The High Court and Court of Appeal reluctantly concluded that the decision in re Toshoku Finance plc  1 WLR 671 established a "general rule", that where a statutory liability is imposed on a company in administration or liquidation which is not provable, it will be a necessary disbursement of the insolvency and rank as an expense.
The effect of these rulings was to promote FSD/CN liabilities issued to companies in administration or liquidation to priority status ranking ahead of the claims of preferential creditors, floating charge holders and unsecured creditors. In accordance with the statutory priorities under Rule 2.67 of the Insolvency Rules 1986 ("IR 1986") the liability would also rank ahead of the Administrator's own fees and remuneration. In circumstances where a company had a substantial pension deficit (for example, the estimated Nortel Section 75 debt is £2.1billion) a CN issued against a company in that group could potentially wipe out any return to lower ranking creditors of that company and render an administration insolvent (i.e. unable to discharge all expenses of the insolvency).
In finding that the Toshoku case had established a general rule relating to the ranking of statutory liabilities, the High Court and Court of Appeal also elevated other non-provable statutory liabilities to the same expense status.
Understandably the decisions created significant concern in the insolvency profession and for lenders and counterparties to any company in a group with a defined benefit pension scheme in deficit.
In response, TPR issued a statement in July 2012, noting its awareness of "the importance of an effective restructuring and rescue culture" and that it "did not intend to frustrate its proper workings, nor those of the lending market". However, without confirmation as to how TPR would exercise its powers in practice, this gave little comfort to office holders or lenders, and led to further uncertainty as to how TPR would exercise its discretion to issue FSDs/CNs in the context of its statutory objectives to protect pension benefits and reduce compensation being payable by the Pension Protection Fund.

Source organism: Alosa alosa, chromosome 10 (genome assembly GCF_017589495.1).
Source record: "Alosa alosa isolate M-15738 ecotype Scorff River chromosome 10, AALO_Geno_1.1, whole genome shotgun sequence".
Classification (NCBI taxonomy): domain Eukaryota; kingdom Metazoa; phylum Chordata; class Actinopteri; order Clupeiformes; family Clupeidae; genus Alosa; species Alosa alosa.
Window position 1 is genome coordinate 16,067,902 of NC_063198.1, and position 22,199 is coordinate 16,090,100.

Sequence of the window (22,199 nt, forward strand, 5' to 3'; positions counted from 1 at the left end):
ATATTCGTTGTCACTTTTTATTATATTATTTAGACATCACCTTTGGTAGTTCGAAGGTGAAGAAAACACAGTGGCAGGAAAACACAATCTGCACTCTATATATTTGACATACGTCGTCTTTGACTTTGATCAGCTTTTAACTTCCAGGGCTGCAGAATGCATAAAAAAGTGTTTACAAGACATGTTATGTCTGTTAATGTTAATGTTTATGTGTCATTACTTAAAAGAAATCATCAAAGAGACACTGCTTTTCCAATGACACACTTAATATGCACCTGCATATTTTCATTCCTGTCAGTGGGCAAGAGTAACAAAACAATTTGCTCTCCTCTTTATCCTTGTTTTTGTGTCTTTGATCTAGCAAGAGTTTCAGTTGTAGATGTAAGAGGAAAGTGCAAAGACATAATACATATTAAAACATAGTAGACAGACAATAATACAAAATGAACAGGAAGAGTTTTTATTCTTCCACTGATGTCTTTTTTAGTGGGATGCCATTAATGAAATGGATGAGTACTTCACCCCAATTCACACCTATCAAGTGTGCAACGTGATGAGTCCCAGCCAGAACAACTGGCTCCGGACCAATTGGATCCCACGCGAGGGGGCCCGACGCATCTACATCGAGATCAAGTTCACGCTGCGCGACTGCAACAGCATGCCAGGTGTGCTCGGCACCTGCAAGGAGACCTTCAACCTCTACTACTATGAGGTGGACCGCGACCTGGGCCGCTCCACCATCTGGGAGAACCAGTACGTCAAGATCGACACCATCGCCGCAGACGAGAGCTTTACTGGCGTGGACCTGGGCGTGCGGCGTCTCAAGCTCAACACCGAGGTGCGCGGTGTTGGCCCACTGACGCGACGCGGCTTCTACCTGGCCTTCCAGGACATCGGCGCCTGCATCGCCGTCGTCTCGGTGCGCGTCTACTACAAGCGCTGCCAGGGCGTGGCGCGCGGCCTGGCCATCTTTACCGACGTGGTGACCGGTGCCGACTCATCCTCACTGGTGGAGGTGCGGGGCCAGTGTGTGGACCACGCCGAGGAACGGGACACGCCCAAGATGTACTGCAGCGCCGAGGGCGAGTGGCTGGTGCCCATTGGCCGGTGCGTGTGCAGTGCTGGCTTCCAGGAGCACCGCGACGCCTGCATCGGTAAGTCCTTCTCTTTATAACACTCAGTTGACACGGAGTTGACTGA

4. Supreme Court decision
The Supreme Court considered four alternative arguments on the effect of the liability of a company under the 2004 Act, in a case where the FSD/CN is served on a company after an insolvency event:
- the potential liability was a provable unsecured debt ranking pari passu with other unsecured creditors; or
- the potential liability constituted an expense of the administration; or
- the FSD/CN constituted a non-provable debt payable out of any surplus available after payment in full of any unsecured creditors; or
- if the liability was a non-provable debt, then the Court could direct administrators to treat the potential liability more favourably.
In a unanimous decision delivered by Lord Neuberger, the Supreme Court upheld the appeal holding that the liability was a provable debt.
5. A proveable debt
The Court accepted the argument of the Nortel Administrators that a FSD issued against a company in administration was a contingent liability arising from an obligation incurred by the company before entering into administration.
In doing so, the Court concluded that the Court of Appeal authorities of Glenister v Rowe  Ch 76 and Steele, R (on the application of) v Birmingham City Council & Anr,  1 WLR 2380 which adopted a narrow meaning of "contingent liability", had been wrongly decided, and the fact that TPR has discretion as to whether to issue a FSD or CN does not mean there is no contingent liability within the meaning of the IR 1986. The Court confirmed previous decisions such as Day v Haine  1 CR 1102 that the categories of provable debts should be as wide as possible. This view had also been expressed in another decision in favour of the Nortel Administrators, Unite (The Union) v Nortel Networks UK Ltd  EWHC 826 (Ch), in which Norris J said the "the court should incline towards restricting the category of claims which are not provable".